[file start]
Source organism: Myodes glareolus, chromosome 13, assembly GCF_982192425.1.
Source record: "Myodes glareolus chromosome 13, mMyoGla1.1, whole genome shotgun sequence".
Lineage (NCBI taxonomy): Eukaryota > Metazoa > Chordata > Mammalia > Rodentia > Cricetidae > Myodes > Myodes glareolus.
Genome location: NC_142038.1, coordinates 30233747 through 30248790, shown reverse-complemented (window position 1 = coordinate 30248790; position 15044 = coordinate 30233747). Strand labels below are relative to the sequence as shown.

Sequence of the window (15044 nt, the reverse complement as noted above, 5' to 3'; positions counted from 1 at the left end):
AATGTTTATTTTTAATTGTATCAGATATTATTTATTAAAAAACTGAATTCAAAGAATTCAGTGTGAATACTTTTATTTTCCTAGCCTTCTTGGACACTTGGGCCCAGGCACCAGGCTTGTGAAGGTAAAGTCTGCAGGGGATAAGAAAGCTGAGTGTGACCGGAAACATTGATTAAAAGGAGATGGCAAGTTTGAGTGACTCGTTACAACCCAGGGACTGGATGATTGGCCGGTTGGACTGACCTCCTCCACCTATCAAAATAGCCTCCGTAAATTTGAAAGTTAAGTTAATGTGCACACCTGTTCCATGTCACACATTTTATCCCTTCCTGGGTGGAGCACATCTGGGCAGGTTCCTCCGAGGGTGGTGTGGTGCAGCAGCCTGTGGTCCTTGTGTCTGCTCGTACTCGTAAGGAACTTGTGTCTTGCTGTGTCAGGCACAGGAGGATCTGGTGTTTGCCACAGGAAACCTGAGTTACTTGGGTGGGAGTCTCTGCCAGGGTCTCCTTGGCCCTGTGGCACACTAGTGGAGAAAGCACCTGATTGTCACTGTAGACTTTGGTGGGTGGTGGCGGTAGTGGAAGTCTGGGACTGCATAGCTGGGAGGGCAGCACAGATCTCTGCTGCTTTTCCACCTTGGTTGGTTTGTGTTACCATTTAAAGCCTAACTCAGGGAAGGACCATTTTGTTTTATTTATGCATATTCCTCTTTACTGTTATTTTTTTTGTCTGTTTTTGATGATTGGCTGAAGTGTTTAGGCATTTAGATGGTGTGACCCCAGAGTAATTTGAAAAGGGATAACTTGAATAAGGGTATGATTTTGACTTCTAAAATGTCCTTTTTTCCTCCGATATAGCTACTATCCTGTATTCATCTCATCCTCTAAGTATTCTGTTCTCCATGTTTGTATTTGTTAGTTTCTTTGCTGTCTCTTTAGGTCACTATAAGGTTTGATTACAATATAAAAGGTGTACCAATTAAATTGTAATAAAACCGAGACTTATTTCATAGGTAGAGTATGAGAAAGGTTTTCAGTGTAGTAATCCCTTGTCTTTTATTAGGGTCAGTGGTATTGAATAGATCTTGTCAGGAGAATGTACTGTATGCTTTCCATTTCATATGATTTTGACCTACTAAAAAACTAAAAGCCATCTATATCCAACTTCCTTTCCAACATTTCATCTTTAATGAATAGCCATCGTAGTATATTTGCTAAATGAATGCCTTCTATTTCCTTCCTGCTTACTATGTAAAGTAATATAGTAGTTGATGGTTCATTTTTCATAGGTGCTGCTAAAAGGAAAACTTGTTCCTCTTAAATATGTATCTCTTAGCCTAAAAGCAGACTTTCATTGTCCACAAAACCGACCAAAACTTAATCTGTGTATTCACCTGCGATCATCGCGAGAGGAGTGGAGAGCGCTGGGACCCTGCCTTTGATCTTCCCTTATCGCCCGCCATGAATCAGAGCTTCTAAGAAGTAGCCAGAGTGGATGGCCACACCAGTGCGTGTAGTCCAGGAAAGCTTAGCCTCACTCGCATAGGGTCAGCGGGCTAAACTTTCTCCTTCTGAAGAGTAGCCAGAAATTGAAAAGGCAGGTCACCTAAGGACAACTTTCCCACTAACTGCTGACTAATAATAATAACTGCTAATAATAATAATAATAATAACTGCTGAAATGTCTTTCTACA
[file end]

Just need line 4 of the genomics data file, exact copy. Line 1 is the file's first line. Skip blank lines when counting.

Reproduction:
Genome location: NC_142038.1, coordinates 30233747 through 30248790, shown reverse-complemented (window position 1 = coordinate 30248790; position 15044 = coordinate 30233747). Strand labels below are relative to the sequence as shown.